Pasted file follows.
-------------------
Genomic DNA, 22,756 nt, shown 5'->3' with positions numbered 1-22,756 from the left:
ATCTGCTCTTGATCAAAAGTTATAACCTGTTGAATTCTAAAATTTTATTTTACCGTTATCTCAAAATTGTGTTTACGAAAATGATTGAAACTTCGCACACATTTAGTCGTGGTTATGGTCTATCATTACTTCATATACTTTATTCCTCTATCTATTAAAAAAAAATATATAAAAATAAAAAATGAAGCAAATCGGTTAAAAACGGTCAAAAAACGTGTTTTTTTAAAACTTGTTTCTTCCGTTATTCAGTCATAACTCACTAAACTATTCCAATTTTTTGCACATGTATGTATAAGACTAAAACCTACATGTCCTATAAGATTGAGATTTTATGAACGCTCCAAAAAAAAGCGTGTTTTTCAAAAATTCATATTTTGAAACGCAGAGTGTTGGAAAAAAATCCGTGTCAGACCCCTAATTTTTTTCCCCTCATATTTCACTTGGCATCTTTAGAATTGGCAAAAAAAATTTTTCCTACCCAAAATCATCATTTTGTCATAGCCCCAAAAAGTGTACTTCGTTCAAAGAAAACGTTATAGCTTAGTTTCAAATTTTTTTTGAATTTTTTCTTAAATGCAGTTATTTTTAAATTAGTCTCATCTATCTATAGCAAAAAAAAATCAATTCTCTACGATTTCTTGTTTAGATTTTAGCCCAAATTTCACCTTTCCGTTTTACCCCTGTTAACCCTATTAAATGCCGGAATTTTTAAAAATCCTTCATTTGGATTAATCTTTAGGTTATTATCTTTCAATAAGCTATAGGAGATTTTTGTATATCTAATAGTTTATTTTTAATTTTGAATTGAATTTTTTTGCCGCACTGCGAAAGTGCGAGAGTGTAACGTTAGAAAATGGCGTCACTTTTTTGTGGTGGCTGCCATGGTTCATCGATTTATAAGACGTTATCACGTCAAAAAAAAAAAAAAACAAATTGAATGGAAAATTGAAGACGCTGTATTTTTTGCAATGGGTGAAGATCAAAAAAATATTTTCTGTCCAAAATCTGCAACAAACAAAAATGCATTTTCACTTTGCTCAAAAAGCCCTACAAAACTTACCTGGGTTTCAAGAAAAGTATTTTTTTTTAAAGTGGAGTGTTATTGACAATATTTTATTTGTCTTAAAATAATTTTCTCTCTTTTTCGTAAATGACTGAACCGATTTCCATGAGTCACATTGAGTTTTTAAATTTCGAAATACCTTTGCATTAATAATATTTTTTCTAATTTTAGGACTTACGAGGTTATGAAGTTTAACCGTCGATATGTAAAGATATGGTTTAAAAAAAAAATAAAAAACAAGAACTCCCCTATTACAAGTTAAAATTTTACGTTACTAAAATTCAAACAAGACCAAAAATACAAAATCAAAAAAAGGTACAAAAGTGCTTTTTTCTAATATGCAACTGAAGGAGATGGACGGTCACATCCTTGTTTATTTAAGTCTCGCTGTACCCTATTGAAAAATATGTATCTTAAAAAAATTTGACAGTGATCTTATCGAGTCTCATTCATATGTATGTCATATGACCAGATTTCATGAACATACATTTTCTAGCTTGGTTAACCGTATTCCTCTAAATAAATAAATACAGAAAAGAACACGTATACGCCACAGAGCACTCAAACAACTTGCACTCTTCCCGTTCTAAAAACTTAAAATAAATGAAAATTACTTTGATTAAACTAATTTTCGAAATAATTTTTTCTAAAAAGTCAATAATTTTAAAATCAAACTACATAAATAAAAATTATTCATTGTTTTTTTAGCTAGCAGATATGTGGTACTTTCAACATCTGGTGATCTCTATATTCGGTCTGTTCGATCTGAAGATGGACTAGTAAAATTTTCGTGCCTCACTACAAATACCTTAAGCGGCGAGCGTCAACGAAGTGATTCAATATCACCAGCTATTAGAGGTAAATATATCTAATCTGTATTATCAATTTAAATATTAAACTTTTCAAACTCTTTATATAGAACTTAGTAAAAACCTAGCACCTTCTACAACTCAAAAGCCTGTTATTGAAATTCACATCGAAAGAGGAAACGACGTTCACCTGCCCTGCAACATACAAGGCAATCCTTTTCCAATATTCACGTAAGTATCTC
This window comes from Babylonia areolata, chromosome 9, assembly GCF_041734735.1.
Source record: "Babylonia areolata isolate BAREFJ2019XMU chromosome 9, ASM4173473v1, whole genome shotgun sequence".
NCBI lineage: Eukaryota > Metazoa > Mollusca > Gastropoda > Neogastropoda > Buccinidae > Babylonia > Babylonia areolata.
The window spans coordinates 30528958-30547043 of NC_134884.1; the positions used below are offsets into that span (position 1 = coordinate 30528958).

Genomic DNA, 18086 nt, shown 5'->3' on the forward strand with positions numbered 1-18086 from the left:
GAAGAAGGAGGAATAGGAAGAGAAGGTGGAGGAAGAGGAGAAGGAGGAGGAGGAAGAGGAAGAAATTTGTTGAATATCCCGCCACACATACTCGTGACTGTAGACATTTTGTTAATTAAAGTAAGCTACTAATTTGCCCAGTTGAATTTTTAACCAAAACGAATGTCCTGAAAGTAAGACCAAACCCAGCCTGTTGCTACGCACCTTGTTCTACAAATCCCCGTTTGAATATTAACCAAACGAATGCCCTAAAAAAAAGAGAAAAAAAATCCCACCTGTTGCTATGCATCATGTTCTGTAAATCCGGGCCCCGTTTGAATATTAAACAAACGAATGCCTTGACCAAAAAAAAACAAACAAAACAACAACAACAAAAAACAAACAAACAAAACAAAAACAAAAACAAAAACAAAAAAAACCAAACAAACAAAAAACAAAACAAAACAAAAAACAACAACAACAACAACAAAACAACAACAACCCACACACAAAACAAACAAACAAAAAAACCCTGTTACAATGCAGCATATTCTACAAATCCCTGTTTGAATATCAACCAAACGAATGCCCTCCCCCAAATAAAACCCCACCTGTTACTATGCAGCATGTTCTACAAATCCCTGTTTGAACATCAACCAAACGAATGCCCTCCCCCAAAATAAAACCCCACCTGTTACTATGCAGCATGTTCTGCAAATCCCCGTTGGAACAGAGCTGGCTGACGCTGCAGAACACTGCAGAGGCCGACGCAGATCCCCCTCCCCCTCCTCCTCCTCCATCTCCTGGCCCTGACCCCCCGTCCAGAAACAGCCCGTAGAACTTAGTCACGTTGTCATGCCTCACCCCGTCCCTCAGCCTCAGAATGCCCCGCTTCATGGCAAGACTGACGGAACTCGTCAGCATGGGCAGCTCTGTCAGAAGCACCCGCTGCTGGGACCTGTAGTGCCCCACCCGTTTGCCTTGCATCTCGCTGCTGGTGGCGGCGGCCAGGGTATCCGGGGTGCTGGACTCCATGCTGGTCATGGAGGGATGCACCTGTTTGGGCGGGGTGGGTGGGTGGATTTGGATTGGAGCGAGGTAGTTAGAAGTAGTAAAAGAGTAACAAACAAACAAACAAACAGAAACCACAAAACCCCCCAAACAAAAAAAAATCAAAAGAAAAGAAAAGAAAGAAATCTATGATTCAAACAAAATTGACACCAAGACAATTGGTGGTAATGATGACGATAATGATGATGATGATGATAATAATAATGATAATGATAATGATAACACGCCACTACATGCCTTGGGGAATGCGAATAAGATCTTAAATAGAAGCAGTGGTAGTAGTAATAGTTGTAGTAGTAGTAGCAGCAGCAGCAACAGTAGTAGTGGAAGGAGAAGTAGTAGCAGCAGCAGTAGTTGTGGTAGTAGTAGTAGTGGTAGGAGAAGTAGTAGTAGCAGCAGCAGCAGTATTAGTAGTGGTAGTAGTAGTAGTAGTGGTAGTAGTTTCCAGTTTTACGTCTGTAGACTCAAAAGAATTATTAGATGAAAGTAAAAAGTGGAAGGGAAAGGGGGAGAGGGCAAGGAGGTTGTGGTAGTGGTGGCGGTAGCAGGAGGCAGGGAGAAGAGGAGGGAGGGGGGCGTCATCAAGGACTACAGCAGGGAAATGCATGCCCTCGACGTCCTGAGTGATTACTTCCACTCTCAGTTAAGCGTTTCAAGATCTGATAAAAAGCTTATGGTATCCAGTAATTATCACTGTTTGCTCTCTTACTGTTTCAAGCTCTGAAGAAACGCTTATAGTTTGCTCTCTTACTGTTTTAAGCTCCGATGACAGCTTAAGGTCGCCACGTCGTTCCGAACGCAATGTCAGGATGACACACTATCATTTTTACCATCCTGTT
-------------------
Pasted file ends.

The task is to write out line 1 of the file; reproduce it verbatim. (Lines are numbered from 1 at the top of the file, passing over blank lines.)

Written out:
Genomic DNA, 22,756 nt, shown 5'->3' with positions numbered 1-22,756 from the left: